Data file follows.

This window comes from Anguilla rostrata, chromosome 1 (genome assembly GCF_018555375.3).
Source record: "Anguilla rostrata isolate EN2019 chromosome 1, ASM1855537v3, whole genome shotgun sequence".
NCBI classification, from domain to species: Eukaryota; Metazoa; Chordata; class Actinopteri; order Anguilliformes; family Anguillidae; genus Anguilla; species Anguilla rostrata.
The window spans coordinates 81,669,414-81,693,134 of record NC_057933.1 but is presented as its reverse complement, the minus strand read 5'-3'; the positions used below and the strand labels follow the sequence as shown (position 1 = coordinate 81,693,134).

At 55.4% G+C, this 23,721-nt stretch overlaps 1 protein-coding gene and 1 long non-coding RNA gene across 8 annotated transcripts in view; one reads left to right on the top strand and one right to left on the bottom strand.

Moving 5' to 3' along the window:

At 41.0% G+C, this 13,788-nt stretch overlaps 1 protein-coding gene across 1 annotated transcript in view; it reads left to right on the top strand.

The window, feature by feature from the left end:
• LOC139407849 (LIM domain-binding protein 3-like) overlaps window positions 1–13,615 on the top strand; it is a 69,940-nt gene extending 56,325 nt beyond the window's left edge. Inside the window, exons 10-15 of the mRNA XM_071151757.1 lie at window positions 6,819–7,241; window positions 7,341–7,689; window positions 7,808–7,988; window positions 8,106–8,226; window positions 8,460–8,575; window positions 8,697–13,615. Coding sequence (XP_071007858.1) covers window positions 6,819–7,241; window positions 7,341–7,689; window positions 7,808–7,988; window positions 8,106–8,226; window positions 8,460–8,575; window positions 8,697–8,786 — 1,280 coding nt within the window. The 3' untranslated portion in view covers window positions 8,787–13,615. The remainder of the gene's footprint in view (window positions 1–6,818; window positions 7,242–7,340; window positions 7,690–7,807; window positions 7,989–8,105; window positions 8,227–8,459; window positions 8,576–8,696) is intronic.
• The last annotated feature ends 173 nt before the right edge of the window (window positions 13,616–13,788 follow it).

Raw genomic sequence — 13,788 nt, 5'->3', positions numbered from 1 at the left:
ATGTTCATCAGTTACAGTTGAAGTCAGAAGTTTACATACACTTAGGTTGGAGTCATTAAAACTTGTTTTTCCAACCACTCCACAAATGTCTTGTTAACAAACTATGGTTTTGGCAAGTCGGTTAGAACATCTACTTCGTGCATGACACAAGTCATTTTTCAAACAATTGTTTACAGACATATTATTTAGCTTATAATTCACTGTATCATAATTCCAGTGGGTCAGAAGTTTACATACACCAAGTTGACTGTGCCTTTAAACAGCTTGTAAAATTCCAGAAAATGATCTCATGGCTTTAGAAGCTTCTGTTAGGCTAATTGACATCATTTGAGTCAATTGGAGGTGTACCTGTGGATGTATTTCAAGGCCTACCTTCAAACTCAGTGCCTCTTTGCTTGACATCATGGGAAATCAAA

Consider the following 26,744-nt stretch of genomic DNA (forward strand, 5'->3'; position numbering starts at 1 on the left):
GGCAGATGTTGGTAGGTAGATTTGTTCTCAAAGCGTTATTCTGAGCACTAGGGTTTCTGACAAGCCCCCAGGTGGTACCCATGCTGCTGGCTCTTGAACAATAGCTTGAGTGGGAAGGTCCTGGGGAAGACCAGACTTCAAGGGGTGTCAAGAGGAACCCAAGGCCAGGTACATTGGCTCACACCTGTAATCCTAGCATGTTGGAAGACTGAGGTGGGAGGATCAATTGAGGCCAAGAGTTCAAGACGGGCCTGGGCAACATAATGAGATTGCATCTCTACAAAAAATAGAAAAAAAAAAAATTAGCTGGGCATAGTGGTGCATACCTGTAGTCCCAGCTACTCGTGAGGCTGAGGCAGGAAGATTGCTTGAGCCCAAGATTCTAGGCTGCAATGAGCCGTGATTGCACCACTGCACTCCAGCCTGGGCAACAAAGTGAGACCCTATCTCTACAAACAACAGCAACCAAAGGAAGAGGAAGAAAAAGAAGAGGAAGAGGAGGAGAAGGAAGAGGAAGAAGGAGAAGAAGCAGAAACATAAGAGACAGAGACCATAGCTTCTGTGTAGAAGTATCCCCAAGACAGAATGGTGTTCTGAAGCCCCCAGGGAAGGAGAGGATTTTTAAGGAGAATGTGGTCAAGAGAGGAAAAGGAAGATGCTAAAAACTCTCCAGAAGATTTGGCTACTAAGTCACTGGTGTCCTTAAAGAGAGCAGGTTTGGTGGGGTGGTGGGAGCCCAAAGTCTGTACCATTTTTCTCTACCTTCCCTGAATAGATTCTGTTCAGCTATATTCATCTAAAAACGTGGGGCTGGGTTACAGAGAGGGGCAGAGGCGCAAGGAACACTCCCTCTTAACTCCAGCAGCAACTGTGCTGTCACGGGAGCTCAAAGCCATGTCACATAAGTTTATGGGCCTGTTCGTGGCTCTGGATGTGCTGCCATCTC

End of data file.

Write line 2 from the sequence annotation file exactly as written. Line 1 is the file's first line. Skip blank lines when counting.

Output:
Source record: "Anguilla rostrata isolate EN2019 chromosome 1, ASM1855537v3, whole genome shotgun sequence".